Her Boss Doesn’t Know What She is Dealing With

Her Boss Doesn’t Know What She is Dealing With

This mom received a harsh note about her work performance on the eve of her holiday break. Her loved one’s addiction has consumed so much of her energy and time that she hasn’t been able to devote as much attention to her work as she’s used to. Unable to share any of this with her boss, she feels anxiety and shame about his poorly timed message.

An Extract from David Sheff’s ‘Beautiful Boy’

An Extract from David Sheff’s ‘Beautiful Boy’

David Sheff’s story about his son’s addiction and recovery has led him to several realizations about himself as a parent his own need to recover from the experience. He found that his constant suffering and struggle through near crises with his son was easier to deal with than focusing on himself. Today, their relationship has evolved into one of independence, acceptance, compassion and always love.

Podcast: “Handling All of the Parallel Struggles”

Podcast: “Handling All of the Parallel Struggles”

Annie and Laurie open up about the parallel issues that can arise during the worst of times. With their sons’ addiction raging, they also had to deal with what was going on on other fronts: chaos, crises, judgement, family discord. They learned how to respond to other’s remarks, and not react to them, how to stay united and not sink.

Podcast: “How Useful Are These Support Groups Anyway?”

Podcast: “How Useful Are These Support Groups Anyway?”

In this week’s podcast, Laurie and Annie compare support group experiences. They discuss what is helpful and what works, the importance of being among others who experience the same struggles. They also learned to be careful in some of these tricky group settings where giving support was sometimes equated with giving advice.

Podcast: “A House Divided Stands No Chance”

Podcast: “A House Divided Stands No Chance”

This week Annie and Laurie invite Laurie’s husband Trevor and Annie’s ex-husband Elliot Sr. to discuss what it means to “be on the same page” during a crisis and when making decisions. The conversation touches on blended families, exposing siblings to potentially dangerous behaviors, intrusions from others, being in agreement even though divorced.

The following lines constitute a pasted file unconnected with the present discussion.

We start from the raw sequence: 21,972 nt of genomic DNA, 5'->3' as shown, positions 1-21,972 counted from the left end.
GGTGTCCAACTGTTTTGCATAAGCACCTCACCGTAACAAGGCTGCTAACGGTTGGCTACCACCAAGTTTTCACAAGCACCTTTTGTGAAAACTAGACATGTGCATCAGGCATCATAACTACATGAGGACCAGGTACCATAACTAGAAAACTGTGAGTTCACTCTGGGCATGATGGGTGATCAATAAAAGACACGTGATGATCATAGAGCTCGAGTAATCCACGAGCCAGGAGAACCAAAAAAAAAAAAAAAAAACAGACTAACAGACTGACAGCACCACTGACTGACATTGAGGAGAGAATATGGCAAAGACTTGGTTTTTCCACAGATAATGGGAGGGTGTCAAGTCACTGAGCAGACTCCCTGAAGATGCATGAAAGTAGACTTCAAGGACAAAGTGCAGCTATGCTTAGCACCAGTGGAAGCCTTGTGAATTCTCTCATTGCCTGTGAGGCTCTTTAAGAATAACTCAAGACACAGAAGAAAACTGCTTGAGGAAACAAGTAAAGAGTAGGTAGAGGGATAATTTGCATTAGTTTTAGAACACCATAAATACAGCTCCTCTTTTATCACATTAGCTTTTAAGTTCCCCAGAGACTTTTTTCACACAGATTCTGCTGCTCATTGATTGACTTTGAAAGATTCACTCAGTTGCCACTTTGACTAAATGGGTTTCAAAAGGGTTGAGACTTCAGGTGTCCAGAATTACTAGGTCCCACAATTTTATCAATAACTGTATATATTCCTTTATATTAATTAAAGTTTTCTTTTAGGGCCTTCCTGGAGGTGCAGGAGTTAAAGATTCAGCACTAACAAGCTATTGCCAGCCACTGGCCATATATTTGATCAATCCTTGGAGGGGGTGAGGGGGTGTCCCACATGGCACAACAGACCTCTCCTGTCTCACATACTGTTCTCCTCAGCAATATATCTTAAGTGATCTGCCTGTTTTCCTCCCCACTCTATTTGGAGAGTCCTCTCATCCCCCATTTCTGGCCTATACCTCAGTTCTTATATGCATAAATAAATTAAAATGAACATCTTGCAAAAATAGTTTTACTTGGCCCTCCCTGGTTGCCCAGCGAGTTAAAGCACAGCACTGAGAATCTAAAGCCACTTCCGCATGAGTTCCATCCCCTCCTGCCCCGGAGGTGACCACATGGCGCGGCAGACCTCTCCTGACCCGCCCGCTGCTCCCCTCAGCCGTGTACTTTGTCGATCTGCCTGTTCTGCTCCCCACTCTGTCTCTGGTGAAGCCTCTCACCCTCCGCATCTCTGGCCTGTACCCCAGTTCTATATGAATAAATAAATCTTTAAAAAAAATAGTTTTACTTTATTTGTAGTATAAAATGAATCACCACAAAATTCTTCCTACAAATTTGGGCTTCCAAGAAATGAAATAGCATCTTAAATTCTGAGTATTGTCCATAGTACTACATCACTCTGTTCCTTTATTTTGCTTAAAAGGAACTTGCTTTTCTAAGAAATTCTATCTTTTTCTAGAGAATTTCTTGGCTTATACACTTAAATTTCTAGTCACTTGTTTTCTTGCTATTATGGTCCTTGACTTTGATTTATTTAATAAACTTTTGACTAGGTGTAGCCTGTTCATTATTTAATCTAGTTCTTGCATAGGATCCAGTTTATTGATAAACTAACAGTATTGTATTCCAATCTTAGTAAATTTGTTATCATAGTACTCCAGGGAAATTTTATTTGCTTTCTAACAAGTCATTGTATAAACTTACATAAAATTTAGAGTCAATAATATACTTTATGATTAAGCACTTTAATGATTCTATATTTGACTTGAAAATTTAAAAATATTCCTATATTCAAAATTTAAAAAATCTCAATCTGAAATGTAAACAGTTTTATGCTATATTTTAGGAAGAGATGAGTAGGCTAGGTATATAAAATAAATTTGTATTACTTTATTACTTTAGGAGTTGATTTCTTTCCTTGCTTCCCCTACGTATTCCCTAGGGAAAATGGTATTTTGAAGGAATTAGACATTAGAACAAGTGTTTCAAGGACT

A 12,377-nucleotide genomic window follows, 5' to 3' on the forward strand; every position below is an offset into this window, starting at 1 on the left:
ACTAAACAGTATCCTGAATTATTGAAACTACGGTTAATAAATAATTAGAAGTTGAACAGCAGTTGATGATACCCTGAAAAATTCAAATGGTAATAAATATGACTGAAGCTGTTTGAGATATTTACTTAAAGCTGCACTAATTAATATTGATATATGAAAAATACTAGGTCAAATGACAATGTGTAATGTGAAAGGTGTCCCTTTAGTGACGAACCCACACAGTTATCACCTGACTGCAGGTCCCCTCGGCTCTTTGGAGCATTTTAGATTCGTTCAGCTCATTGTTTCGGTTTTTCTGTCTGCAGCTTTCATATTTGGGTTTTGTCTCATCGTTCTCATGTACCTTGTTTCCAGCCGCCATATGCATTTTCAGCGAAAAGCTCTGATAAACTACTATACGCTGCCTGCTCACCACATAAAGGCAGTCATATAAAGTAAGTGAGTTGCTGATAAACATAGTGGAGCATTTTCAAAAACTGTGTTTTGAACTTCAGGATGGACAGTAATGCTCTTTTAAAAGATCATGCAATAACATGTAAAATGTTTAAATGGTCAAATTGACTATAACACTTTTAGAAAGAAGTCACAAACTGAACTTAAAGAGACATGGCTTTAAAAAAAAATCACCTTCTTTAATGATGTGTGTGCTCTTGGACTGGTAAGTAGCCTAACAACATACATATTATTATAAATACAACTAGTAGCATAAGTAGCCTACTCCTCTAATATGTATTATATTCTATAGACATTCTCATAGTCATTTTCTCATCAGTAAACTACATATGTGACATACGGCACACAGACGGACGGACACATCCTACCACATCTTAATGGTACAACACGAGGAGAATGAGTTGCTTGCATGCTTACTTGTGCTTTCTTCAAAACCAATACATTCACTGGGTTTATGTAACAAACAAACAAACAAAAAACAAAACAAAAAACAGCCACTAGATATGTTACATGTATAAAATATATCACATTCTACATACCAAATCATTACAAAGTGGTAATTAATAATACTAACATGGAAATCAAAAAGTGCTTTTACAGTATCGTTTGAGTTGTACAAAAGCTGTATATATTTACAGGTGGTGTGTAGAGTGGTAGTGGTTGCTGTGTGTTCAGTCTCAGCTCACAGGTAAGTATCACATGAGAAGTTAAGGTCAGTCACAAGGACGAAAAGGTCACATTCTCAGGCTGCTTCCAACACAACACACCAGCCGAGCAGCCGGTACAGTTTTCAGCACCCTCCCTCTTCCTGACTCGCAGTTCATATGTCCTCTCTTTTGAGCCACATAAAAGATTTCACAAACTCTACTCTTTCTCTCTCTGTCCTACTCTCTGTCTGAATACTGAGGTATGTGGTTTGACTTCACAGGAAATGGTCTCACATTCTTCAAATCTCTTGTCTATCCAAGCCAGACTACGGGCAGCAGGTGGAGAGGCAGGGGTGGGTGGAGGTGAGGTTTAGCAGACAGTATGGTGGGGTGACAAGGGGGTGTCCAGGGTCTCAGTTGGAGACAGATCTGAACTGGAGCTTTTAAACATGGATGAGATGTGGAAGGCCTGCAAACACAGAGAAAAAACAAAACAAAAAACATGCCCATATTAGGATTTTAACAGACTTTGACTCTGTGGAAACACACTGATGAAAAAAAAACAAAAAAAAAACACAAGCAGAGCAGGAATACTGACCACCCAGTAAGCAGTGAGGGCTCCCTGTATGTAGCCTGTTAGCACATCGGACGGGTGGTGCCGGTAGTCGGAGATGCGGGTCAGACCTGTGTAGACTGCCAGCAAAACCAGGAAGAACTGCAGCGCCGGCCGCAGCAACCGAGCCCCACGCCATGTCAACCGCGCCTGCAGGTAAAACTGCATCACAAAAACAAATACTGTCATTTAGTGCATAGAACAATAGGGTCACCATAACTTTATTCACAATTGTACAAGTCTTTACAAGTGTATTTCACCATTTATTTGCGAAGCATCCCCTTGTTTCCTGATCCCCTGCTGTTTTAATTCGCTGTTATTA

You Oughta Be Ashamed of Yourself!

You Oughta Be Ashamed of Yourself!

Positive reinforcement, as basic and childlike as that sounds, is a motivating force for progress. Speaking to someone’s goodness despite their wrong choices unlocks their worth. “You’re not a bad person, you’re just headed in a bad direction.” Or maybe “You shouldn’t be ashamed of yourself, maybe just aware of faulty patterns so you can choose different ones.” That’s a great way to start motivating someone. Versus, “I told you so, you ought to be ashamed of yourself.”

What I Did to Get Better (part 2): Small steps and boundaries

What I Did to Get Better (part 2): Small steps and boundaries

My healing did not come easily and did not come overnight. It has been an extremely difficult journey and I am still not great at it. It took really small baby steps and there are still many times when I just lose it and cry. What is different now is I have a bunch of tools in my toolbox to utilize. I have strategies and a plan in place.

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